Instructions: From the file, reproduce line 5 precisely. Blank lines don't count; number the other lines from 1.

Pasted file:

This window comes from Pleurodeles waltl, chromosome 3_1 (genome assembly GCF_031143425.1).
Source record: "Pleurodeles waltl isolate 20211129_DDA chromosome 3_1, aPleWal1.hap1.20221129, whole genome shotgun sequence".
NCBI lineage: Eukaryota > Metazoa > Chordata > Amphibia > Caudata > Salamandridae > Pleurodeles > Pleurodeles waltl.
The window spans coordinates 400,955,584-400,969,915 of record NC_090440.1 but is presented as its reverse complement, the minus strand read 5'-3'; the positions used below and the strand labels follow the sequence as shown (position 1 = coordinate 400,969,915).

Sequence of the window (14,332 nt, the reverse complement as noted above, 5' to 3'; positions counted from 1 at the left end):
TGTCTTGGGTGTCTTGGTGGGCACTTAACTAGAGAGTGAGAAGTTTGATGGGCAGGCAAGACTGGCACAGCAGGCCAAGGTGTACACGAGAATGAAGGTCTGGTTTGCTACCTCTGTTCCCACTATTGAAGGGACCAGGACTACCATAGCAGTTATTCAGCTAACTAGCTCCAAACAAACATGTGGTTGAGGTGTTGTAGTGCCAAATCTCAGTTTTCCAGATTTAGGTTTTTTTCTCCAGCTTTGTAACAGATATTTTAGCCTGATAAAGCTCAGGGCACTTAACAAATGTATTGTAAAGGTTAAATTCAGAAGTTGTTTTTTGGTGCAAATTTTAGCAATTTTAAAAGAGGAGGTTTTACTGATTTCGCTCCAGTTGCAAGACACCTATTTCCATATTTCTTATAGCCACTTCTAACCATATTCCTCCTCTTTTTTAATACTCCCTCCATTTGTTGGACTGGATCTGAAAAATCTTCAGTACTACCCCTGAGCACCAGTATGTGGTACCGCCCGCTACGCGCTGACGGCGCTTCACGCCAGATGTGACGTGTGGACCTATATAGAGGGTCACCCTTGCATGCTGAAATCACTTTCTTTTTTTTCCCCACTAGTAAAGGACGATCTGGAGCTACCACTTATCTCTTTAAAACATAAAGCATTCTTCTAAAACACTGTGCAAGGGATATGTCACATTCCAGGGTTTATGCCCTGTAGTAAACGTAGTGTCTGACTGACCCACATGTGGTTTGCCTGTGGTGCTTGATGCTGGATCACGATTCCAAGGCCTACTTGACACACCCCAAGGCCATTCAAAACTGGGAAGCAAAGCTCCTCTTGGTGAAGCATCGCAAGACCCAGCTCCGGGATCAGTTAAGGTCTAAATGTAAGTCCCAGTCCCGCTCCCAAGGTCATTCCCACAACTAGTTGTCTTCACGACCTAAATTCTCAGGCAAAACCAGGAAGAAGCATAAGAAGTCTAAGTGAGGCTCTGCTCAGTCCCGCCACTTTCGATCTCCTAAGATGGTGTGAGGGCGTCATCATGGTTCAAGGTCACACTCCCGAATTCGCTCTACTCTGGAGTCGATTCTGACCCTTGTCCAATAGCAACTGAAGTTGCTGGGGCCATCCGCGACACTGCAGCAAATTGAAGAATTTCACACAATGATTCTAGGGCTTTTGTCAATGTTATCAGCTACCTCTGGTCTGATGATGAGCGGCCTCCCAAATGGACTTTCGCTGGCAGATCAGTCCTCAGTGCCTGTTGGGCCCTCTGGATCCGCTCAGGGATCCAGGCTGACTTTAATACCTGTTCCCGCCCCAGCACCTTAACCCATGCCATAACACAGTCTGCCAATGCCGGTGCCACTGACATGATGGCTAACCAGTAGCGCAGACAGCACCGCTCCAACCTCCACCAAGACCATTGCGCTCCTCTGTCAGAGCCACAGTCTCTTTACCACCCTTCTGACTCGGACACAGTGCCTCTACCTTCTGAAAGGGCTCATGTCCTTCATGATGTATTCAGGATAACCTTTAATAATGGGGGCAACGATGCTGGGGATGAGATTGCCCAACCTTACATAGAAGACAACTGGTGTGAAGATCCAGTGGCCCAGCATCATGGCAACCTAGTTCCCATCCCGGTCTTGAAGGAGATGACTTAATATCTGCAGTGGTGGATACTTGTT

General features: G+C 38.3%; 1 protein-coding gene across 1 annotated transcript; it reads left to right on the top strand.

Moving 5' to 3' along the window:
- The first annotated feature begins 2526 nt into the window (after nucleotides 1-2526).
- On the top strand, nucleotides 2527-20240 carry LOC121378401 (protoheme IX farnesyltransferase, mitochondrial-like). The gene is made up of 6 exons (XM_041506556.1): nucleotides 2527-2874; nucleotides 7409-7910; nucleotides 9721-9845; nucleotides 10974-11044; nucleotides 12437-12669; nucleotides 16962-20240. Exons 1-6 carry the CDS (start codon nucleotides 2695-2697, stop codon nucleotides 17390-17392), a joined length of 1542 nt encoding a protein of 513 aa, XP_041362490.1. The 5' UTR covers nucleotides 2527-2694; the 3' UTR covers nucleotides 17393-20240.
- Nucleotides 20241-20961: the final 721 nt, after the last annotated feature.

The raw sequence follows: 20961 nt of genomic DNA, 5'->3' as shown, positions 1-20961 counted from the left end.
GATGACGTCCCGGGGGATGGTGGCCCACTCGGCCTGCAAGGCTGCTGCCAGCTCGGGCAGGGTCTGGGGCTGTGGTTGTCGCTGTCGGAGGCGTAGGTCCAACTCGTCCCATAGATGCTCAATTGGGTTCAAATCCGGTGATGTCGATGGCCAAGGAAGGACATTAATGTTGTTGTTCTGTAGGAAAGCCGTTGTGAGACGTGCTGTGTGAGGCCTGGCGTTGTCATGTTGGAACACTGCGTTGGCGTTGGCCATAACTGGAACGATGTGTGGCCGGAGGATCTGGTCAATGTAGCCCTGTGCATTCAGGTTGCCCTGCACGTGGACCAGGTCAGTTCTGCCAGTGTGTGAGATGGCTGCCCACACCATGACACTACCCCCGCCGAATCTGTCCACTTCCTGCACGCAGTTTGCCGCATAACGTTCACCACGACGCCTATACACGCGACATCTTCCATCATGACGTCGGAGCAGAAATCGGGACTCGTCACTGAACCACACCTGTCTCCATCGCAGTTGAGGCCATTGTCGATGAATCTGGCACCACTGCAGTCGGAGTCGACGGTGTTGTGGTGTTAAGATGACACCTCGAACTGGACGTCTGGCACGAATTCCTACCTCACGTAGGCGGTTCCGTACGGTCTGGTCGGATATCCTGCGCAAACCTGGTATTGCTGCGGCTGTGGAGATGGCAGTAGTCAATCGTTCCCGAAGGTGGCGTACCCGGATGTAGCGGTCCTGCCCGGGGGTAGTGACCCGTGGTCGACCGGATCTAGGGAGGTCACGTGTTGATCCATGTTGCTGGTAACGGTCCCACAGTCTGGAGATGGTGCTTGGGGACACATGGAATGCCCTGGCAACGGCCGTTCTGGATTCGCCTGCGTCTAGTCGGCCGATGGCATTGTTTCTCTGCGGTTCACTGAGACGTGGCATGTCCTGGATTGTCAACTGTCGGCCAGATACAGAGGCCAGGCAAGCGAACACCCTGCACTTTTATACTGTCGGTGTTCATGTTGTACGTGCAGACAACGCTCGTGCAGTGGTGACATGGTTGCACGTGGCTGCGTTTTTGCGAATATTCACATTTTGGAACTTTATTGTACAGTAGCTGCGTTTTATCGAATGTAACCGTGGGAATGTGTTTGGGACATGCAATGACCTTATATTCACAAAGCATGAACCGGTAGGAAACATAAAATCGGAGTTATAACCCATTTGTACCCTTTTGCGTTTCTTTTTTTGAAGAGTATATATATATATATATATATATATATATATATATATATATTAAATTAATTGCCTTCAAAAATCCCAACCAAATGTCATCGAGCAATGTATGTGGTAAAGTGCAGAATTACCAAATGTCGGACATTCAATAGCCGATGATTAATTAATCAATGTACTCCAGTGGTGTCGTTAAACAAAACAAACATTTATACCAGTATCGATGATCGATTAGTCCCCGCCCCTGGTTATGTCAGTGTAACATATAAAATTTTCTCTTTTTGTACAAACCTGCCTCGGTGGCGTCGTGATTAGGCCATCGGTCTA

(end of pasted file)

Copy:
Sequence of the window (14,332 nt, the reverse complement as noted above, 5' to 3'; positions counted from 1 at the left end):